“I was out on Tangier Island this week, and I brought the blue line proofs for my book out there. And, I was showing it to some of the watermen I am friends with out there. And, some of them were learning stuff about the different fisheries in the bay that they didn’t know about, like snapping turtles. There’s a lot. It’s a two hundred and eighty page book so, uh, there’s a lot of pictures. I wrote about fifteen thousand words for the book too, based upon my experiences. So, it’s a lot of information as well.”

Jay is becoming as well known for his underwater photography as his above water pictures. He knows his camera. He is able to get it to capture just what he is seeing in pristine light and detail. His experienced eye prevents the need for a lot of retouching or processing of his imagery whether using still photography or video.

Jay Fleming:
“I think a little bit of retouching on an image is necessary, you know cropping of a picture. If there’s some distracting branch or, uh, you know, something that is just in the way of the focal point that takes away from what you are looking at. Then I’ll crop it if necessary. I’ll adjust, you know, the lighting, fill in some shadows. That type of stuff.”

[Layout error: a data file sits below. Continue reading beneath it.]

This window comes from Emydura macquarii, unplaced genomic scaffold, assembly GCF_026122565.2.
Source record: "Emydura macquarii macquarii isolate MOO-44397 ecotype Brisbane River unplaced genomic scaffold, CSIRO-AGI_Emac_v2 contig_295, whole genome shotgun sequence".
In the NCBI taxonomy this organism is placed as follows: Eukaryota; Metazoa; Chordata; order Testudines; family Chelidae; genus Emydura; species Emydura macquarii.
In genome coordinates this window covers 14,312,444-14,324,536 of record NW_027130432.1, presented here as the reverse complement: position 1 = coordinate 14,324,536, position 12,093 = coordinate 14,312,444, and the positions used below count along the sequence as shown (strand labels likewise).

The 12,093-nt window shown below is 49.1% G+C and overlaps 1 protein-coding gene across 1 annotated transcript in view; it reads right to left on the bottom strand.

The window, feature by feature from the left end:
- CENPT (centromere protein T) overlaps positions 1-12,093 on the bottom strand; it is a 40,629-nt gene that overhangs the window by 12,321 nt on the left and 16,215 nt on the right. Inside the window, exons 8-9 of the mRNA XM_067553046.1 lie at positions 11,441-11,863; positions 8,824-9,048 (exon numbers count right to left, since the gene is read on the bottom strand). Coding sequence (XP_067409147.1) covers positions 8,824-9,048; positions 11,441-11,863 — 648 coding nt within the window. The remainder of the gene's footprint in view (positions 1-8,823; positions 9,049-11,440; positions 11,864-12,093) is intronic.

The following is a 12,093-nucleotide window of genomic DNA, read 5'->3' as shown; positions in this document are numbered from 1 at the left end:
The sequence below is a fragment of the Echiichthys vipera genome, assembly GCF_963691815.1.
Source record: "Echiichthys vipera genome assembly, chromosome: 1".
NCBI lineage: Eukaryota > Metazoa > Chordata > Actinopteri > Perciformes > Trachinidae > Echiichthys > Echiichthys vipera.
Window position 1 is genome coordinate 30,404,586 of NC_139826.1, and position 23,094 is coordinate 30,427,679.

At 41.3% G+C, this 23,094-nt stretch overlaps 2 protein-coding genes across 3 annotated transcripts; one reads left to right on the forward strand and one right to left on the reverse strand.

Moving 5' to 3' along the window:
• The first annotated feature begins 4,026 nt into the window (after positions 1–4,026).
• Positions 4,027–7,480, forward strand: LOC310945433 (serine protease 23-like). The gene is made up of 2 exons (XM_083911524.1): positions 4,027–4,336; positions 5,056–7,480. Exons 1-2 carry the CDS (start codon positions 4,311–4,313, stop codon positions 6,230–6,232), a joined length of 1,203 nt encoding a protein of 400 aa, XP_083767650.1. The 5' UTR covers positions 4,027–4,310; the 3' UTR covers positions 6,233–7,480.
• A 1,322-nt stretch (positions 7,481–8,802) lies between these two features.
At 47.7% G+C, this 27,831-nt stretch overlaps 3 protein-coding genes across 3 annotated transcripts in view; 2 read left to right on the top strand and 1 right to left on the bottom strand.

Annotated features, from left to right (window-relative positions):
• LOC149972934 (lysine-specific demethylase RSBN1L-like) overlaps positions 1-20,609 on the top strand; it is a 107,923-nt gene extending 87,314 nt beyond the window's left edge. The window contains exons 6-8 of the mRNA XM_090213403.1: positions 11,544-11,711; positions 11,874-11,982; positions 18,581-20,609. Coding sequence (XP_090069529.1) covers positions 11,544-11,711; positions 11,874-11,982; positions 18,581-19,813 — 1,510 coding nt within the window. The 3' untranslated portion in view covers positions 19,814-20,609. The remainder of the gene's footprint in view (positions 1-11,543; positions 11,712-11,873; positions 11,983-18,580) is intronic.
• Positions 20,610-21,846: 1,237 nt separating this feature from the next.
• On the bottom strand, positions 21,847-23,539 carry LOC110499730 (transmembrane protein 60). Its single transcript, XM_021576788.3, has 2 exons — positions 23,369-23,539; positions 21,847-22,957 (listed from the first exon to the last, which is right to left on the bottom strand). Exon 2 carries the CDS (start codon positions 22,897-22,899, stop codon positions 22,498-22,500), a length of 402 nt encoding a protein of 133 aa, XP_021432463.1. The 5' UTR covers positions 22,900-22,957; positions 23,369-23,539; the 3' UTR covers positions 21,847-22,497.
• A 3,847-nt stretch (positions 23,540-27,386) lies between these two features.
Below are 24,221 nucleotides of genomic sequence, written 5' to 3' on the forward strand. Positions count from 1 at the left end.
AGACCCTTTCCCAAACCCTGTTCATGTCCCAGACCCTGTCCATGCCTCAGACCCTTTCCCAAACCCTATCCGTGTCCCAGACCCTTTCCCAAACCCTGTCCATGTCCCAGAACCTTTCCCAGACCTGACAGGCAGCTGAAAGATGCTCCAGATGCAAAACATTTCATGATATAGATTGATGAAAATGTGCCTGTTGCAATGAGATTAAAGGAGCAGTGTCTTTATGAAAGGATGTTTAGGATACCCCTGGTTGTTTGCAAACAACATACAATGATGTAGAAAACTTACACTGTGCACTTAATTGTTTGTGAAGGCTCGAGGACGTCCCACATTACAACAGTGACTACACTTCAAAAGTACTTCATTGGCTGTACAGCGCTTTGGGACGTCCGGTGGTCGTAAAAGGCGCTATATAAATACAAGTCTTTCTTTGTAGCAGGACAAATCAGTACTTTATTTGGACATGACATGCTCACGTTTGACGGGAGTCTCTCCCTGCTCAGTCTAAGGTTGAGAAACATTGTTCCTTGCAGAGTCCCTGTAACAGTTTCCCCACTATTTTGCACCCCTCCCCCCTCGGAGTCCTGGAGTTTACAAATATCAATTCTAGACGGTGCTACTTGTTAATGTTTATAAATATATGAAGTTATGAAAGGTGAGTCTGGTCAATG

“But I really try to use the light as my natural retouching tool so I don’t have to go back in and really work on the image. Sometimes it’s just necessary. You know, if you are forced to shoot in bad light, like in the middle of the day. You know, say somebody’s wearing a hat, and there’s a shadow, you know casting down on their face and you can’t see their face. That might require a little bit of work. But um, as far as my post production work goes, it’s pretty minimal.”

“I did start my photography in the dark room, but quickly realized that I want to shoot in color. I really don’t do any black and white. Occasionally I will convert a picture to black and white if it really needs it. I try to incorporate color into every one of my photographs. So, I don’t feel like my images translate very well to black and white. Because, I am going for the vibrant colors, the beautiful light, the morning and the evening; when I am shooting outdoors.”